How well prepared are we to deal with any possible fallout of a radioactive disaster

Pakistan’s history of disaster response does not inspire confidence in country’s nuclear undertakings

Zeenia Shaukat August 19, 2016
An employee measures the radiation level at a plant for processing liquid radioactive waste at the Chernobyl nuclear power. PHOTO: REUTERS

August marks the anniversaries of the United States (US) attack on Hiroshima and Nagasaki, Japan. The World War II nuclear bombing killed 90% of Hiroshima’s population while tens of thousands died later due to radiation exposure. In Nagasaki, an estimated 40,000 people were killed.

Today, despite consistent rise in nation states’ interest in building and expanding their nuclear capability, a combination of stringent safeguards and international diplomacy has largely reduced the threat of a repeat of a Hiroshima/Nagasaki. However, bombing is not the only way for toxic levels of radioactivity to make its way to common people’s lives. In the past 70 years, 440 radiation accidents have occurred worldwide, largely linked to nuclear power plants. A critical nuclear plant accident not only demand intensive disaster response in terms of addressing the radiation contamination, but states are required to undertake massive operations for evacuation and resettlement, while also dealing with psycho-social impacts of the disaster, and resurrect of a shattered economy.

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As a state that has embarked upon an aggressive drive to expand its civilian nuclear capability, Pakistan is pursuing 8,000MWe of power generation by setting up nuclear power facilities at 10 different sites in Sindh, Punjab and Khyber-Pakhtunkhwa. This is in addition to Karachi Nuclear Power Plant (KANUPP) 1, Chasma 1 and 2, KANUPP 2 and 3 and Chasma 3 and 4, which are under construction.

Being much conscious of their image, the Pakistan Atomic Energy Commission (PAEC), the body responsible for the country’s nuclear energy production, has been consistently responding to critics of the nuclear power expansion. The latter maintain that not only are these plants expensive to set up – KANUPP 2 and 3 shall cost US$9 billion – they pose much risk owing to their proximity to the population. KANUPP is located within 30km radius of Karachi that houses 10% of Pakistan’s population. The PAEC on its part maintains that its operations meet the highest safeguard standards and there is no need to worry. They have not yet responded to the demand for sharing of an emergency response and an evacuation plan in case an accident of a serious nature occurs, at any of the nuclear plants, threatening the local population.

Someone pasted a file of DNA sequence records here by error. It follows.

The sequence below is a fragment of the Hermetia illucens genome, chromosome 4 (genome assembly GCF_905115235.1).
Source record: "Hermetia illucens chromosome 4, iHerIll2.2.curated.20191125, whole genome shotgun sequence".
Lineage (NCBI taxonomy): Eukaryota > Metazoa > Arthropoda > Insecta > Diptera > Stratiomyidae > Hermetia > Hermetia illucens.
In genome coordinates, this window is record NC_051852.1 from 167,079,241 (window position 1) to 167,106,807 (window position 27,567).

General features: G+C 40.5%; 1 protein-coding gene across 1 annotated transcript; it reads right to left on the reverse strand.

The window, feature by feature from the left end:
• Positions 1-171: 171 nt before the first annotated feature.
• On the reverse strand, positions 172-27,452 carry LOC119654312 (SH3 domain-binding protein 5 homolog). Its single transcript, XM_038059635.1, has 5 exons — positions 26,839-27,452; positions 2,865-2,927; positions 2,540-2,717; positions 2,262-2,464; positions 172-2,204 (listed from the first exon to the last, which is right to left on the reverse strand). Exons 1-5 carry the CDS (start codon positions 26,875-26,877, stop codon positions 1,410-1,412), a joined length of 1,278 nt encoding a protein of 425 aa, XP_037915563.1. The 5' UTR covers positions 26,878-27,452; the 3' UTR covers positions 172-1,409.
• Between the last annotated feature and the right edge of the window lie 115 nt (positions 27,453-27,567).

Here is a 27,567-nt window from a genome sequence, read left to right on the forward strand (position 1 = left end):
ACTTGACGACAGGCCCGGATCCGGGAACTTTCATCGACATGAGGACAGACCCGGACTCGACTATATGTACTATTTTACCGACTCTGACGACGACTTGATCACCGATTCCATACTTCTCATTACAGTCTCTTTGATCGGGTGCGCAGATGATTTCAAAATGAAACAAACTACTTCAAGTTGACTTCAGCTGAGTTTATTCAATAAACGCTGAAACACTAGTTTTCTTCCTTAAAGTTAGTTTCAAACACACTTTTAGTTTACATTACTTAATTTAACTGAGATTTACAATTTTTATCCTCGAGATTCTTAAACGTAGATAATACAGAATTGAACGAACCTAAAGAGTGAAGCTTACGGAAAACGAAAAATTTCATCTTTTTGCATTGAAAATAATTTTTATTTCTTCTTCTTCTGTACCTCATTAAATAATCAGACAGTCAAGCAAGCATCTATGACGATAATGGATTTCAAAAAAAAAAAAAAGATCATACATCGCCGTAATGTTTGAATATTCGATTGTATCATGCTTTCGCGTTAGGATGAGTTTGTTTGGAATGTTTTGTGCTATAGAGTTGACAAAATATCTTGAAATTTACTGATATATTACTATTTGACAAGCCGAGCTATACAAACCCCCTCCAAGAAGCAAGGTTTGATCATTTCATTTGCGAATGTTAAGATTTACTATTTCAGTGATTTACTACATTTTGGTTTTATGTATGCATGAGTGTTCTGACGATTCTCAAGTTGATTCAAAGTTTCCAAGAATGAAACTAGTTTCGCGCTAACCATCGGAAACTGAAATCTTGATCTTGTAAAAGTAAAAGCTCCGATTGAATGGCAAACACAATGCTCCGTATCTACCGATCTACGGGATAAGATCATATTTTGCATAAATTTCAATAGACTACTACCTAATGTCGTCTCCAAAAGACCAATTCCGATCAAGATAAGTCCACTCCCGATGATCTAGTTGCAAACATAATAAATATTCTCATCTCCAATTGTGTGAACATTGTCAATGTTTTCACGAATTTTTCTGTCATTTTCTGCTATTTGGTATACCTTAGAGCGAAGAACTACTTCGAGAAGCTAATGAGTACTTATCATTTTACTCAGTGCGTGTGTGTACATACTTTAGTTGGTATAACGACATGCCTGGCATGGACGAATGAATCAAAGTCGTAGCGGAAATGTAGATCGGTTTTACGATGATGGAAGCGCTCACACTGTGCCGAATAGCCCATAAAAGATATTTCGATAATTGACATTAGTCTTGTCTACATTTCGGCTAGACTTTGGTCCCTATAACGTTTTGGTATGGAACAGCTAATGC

This article seeks to review the disaster response exercises undertaken in the aftermath of three major nuclear power plants accidents and draw comparisons with disaster response in Pakistan. This is to understand how well prepared are we to deal with any possible fallout of a radioactive disaster. The focus is on three out of five major nuclear accidents rated as International Nuclear Event Scale level 5. These are Three Mile Island (USA, 1979), Chernobyl (Ukraine [then USSR], 1986) and Fukushima Daiichi (Japan, 2011).